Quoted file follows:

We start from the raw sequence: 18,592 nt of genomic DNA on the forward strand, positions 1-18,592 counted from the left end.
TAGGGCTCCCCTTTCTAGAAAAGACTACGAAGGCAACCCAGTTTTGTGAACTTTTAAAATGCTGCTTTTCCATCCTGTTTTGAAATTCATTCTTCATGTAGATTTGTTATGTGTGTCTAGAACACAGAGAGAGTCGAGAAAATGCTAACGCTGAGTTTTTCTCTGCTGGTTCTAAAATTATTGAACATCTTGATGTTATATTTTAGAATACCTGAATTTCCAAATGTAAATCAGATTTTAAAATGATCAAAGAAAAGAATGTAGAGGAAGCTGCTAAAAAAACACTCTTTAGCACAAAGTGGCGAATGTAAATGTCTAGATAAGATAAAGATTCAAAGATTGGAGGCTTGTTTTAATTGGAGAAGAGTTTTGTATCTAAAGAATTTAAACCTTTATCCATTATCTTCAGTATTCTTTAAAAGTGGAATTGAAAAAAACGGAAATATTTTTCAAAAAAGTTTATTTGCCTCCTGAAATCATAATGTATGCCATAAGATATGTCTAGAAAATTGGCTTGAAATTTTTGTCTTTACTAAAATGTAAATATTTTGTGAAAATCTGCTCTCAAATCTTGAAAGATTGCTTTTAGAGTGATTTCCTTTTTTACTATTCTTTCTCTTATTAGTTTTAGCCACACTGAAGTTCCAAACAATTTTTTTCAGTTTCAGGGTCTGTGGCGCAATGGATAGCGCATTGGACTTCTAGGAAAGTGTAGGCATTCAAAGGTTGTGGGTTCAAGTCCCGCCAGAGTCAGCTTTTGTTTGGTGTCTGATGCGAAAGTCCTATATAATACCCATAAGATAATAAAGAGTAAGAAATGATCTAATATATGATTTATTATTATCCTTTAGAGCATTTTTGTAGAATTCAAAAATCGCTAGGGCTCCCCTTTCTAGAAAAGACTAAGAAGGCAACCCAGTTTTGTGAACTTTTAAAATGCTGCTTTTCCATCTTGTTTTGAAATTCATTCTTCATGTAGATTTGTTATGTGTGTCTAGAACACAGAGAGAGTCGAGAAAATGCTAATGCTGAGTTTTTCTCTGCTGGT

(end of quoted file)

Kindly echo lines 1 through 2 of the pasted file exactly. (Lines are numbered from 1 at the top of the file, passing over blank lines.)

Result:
We start from the raw sequence: 18,592 nt of genomic DNA on the forward strand, positions 1-18,592 counted from the left end.
TAGGGCTCCCCTTTCTAGAAAAGACTACGAAGGCAACCCAGTTTTGTGAACTTTTAAAATGCTGCTTTTCCATCCTGTTTTGAAATTCATTCTTCATGTAGATTTGTTATGTGTGTCTAGAACACAGAGAGAGTCGAGAAAATGCTAACGCTGAGTTTTTCTCTGCTGGTTCTAAAATTATTGAACATCTTGATGTTATATTTTAGAATACCTGAATTTCCAAATGTAAATCAGATTTTAAAATGATCAAAGAAAAGAATGTAGAGGAAGCTGCTAAAAAAACACTCTTTAGCACAAAGTGGCGAATGTAAATGTCTAGATAAGATAAAGATTCAAAGATTGGAGGCTTGTTTTAATTGGAGAAGAGTTTTGTATCTAAAGAATTTAAACCTTTATCCATTATCTTCAGTATTCTTTAAAAGTGGAATTGAAAAAAACGGAAATATTTTTCAAAAAAGTTTATTTGCCTCCTGAAATCATAATGTATGCCATAAGATATGTCTAGAAAATTGGCTTGAAATTTTTGTCTTTACTAAAATGTAAATATTTTGTGAAAATCTGCTCTCAAATCTTGAAAGATTGCTTTTAGAGTGATTTCCTTTTTTACTATTCTTTCTCTTATTAGTTTTAGCCACACTGAAGTTCCAAACAATTTTTTTCAGTTTCAGGGTCTGTGGCGCAATGGATAGCGCATTGGACTTCTAGGAAAGTGTAGGCATTCAAAGGTTGTGGGTTCAAGTCCCGCCAGAGTCAGCTTTTGTTTGGTGTCTGATGCGAAAGTCCTATATAATACCCATAAGATAATAAAGAGTAAGAAATGATCTAATATATGATTTATTATTATCCTTTAGAGCATTTTTGTAGAATTCAAAAATCGCTAGGGCTCCCCTTTCTAGAAAAGACTAAGAAGGCAACCCAGTTTTGTGAACTTTTAAAATGCTGCTTTTCCATCTTGTTTTGAAATTCATTCTTCATGTAGATTTGTTATGTGTGTCTAGAACACAGAGAGAGTCGAGAAAATGCTAATGCTGAGTTTTTCTCTGCTGGT